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What the Heck is a Warrior Woman?

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I began this year with a clear mandate from my spirit guides that I am not to hold back.  I’m to step up, speak my truth, sing my song, and be a leader.

Gulp.  That’s a tall order.  And I don’t know exactly what it all means yet.  It could take most of the year, if not longer, to process the message, develop a vision, and manifest it fully.

But I have accepted the task and spoken it aloud.  Of course, no one is handing me a cursed ring that must be returned to its rightful place to save the world.  My path is one that I must blaze and I’m open to receiving the messages that might guide me.

So when a woman that I respect invited me to a new moon gathering of “wise warrior women,” my first thought was “of course I’m going.”  My second thought was, “what the heck is a warrior woman?”

I’m not so obtuse as to be unaware that the female warrior archetype is prevalent now and always has been in literature, mythology, film and Halloween costumes.  A click on google images brings up an overwhelming array of scantily clad or armored women with gorgeous bodies and fierce faces.

OK, so they’re objectively appealing to look at, kind of, in a cartoony, stylized way.  But is this really what being a woman is about?  Do we really aspire to be warriors?  What are we fighting for or against?

Have I brought up that warrior energy in myself?  Maybe a few times.  What comes to mind for me is the times during my private practice when I fought for what my patients needed against a tone deaf medical and insurance community stuck in a box of “conventional wisdom.”   Or when I fought for my own health care or the treatment my children needed in school or in doctors’ offices.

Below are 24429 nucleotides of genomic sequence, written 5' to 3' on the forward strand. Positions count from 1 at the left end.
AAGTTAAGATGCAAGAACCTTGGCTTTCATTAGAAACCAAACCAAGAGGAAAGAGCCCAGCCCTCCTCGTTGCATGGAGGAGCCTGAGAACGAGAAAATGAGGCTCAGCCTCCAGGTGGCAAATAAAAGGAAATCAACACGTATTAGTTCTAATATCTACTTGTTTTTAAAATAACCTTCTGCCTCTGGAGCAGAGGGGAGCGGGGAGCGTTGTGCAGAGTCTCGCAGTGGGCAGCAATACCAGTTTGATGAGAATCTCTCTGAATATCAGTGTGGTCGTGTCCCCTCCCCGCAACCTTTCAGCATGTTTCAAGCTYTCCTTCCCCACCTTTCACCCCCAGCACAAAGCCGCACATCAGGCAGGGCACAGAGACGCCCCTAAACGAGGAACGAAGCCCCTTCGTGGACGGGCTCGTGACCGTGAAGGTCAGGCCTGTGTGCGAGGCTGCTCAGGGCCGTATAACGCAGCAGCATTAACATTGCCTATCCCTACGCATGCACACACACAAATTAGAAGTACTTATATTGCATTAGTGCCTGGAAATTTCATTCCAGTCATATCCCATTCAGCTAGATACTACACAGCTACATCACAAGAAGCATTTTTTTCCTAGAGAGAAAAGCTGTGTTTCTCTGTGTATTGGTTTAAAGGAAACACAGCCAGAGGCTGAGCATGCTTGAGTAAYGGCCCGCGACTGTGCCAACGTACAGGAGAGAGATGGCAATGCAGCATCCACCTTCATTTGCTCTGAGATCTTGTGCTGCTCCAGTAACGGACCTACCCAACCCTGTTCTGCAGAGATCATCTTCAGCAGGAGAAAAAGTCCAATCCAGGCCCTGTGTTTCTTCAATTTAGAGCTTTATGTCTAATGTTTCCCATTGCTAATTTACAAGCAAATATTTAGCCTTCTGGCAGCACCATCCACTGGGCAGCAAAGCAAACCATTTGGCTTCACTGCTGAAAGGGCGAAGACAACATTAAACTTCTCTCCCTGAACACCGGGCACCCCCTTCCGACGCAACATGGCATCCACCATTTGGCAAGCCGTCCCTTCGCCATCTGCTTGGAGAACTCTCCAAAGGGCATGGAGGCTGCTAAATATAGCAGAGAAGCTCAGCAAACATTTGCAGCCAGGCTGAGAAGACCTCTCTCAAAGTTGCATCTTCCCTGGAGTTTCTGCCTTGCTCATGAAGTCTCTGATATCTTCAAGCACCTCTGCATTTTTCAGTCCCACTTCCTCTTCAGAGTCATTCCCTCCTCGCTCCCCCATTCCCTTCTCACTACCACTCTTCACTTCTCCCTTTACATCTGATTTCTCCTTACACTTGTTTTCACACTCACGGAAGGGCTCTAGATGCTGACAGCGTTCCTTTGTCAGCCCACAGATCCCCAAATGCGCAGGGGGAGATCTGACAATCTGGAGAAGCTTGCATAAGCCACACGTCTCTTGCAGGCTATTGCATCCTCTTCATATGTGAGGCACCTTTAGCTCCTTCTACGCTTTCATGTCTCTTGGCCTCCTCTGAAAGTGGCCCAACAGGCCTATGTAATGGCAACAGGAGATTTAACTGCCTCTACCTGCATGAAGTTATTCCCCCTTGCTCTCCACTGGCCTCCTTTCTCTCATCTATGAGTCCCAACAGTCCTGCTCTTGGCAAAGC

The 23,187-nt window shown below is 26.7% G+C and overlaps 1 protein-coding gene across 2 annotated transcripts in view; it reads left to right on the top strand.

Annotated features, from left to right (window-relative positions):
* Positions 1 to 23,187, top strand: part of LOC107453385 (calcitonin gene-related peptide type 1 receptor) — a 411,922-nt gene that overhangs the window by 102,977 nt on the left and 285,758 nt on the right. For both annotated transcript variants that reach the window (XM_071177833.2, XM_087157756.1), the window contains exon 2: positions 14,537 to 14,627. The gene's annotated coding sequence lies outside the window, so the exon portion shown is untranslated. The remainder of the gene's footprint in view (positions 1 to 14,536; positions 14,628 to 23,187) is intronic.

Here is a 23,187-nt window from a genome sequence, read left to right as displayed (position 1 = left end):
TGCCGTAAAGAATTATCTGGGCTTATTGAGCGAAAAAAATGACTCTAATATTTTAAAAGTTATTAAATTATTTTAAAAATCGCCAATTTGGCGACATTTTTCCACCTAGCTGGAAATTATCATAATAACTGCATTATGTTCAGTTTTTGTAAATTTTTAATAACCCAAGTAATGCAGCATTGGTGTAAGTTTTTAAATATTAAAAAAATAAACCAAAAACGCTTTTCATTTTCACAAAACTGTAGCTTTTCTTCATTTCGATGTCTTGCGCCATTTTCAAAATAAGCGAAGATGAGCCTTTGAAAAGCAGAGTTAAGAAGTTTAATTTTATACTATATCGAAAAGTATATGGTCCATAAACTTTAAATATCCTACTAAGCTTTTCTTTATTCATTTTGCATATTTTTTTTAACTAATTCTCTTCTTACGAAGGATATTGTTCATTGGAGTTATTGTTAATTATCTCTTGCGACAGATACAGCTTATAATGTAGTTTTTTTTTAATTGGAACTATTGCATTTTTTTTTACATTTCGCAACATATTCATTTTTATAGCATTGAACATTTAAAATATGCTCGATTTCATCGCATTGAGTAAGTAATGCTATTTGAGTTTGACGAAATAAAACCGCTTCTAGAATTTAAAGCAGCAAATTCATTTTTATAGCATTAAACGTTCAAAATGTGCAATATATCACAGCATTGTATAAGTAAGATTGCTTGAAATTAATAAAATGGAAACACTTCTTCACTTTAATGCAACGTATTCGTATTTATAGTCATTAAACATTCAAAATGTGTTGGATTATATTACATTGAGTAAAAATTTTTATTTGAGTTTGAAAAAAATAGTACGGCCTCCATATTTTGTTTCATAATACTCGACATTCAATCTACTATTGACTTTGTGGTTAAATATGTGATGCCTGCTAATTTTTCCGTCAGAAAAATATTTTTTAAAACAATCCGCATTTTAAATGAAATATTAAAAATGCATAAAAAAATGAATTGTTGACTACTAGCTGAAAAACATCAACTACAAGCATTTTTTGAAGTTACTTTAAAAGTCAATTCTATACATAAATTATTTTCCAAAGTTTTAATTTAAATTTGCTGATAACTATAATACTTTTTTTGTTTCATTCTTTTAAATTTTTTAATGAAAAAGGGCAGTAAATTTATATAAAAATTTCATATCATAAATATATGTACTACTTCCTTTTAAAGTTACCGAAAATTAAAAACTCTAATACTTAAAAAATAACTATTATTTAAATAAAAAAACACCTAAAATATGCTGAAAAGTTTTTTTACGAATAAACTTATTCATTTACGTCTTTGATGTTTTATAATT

But is that a warrior or a mother bear?  And is my willingness to step up, speak out, and take my place as a female elder in my community or in the world a sign of being a warrior woman?  Or does it just mean that it’s time I shine my light brighter so that others can see and even follow my example.

This doesn’t feel like a war or even a fight to me.  It feels more like a fierce act of love—for myself, my family, and my world.

By definition, a warrior is one who wages war, or at least one who shows courage or aggression as in politics or sports.  I have no doubt that we all, female or male, are capable of calling up this energy in ourselves when we feel the need to fight for or against something.  And certainly women are capable of various forms of aggression when needed.

But I wonder:  why are women being encouraged to adopt the warrior archetype and the aggression it implies to connote what seems really to be a quest for empowerment or meaning or effectiveness?  Is this really the side of ourselves that we want to nurture and encourage in our daughters and sons as we set an example of personal power?

I’m a biologist, a psychiatrist, a wife, and a mother of men.   And I don’t think that we women naturally seek blood in our interactions with others.  As the givers and supporters of life, I don’t think we normally view life as a zero sum game in which we win only when someone else loses.  Unless we or our children are in immediate danger.  And that’s when we call up the fierce protector in ourselves.  And there is nothing fiercer than a threatened mother bear.

As a psychiatrist, I’ve heard more than my share of women’s stories of trauma, but I’ve yet to see their wounds healed by aggression.  Nor are anyone’s wounds healed by aggression

My first bold act of 2016 is to declare my opinion that we have more than enough aggression in this world, with a disproportionate amount of it here in the United States.  (And, as a psychiatrist, I say, parenthetically, that our violence problem is not as much about mental illness as it is about disenfranchisement and disempowerment in a whole generation of men—a topic for a future blog.)

The last thing we need is for women to pick up weapons or even to think of themselves as warriors.  Let’s honor and support each other in our wisdom, our courage, our inspiration, our self-expression, strength, beauty, creativity, nurturing, leadership, healership and ability to give and support life itself.

And yes, we can honor that part of ourselves that is capable of fighting to the death if called upon to do so.  But our true sustaining power comes not in fighting, but in loving, fiercely and fully.

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